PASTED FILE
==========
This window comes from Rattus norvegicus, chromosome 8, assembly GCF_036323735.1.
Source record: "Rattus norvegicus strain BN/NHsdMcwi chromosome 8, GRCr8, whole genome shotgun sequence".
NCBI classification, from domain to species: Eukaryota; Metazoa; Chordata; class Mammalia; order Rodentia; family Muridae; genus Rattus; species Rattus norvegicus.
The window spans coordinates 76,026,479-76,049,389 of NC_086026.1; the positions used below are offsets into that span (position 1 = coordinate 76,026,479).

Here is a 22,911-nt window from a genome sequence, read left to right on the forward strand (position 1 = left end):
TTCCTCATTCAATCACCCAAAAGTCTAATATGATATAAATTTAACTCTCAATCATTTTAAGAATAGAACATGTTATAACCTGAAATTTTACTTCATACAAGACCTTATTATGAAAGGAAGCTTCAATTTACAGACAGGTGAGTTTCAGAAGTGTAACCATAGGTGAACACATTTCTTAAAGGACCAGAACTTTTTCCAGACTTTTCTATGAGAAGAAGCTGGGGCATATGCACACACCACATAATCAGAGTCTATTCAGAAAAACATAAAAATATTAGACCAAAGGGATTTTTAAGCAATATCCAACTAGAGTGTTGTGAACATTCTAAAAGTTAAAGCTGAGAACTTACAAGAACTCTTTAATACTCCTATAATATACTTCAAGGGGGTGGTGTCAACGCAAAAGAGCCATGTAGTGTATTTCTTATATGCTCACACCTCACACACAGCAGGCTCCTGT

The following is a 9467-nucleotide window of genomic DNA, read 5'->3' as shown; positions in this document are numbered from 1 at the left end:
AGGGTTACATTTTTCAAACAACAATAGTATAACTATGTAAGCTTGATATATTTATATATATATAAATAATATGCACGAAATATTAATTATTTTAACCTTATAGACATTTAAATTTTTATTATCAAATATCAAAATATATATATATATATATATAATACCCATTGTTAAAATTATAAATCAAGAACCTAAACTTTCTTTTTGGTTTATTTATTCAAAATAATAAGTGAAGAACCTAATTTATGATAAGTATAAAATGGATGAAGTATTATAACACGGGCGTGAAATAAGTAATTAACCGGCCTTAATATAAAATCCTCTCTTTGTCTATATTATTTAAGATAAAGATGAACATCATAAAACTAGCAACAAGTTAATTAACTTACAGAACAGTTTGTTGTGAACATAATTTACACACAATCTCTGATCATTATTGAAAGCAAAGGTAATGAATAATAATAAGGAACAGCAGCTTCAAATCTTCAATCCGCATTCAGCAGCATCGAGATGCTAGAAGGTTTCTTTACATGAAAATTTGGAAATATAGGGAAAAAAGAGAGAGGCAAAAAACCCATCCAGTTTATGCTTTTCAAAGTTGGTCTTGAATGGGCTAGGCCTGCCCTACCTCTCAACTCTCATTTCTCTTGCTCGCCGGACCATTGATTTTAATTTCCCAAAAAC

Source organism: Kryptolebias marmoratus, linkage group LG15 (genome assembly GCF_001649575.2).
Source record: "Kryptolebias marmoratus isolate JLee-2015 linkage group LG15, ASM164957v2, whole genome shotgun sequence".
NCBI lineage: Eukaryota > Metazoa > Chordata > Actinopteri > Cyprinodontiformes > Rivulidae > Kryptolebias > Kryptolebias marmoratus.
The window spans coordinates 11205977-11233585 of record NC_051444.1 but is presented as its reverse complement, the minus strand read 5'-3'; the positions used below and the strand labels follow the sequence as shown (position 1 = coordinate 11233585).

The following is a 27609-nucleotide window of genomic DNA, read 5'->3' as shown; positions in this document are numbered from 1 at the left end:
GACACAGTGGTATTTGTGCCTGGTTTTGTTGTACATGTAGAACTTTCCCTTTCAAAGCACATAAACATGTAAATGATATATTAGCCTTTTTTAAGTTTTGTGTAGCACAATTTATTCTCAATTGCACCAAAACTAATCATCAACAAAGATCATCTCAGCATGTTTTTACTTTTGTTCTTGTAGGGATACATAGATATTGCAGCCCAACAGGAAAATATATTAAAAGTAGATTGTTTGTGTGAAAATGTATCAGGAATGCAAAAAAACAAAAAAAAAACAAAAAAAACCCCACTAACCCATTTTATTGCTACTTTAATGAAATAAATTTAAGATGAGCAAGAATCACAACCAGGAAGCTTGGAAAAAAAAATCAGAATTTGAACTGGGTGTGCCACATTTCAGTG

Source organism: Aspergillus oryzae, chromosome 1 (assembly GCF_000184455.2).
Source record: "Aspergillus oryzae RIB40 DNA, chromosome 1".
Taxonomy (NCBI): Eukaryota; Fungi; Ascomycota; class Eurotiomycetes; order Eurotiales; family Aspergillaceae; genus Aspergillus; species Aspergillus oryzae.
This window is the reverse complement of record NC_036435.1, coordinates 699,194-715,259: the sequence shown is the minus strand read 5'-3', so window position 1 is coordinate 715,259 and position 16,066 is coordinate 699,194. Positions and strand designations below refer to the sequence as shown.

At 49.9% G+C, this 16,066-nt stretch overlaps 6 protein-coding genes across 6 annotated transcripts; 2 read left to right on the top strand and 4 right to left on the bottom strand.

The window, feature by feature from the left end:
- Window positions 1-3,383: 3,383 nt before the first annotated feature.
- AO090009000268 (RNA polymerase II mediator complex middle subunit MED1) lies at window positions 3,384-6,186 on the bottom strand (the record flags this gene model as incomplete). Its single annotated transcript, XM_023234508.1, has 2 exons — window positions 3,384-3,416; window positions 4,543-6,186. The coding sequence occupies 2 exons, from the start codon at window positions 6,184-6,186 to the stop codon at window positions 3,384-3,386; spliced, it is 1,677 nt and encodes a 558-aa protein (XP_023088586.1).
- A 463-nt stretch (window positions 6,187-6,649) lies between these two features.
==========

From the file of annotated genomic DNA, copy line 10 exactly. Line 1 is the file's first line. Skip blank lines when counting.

Source record: "Kryptolebias marmoratus isolate JLee-2015 linkage group LG15, ASM164957v2, whole genome shotgun sequence".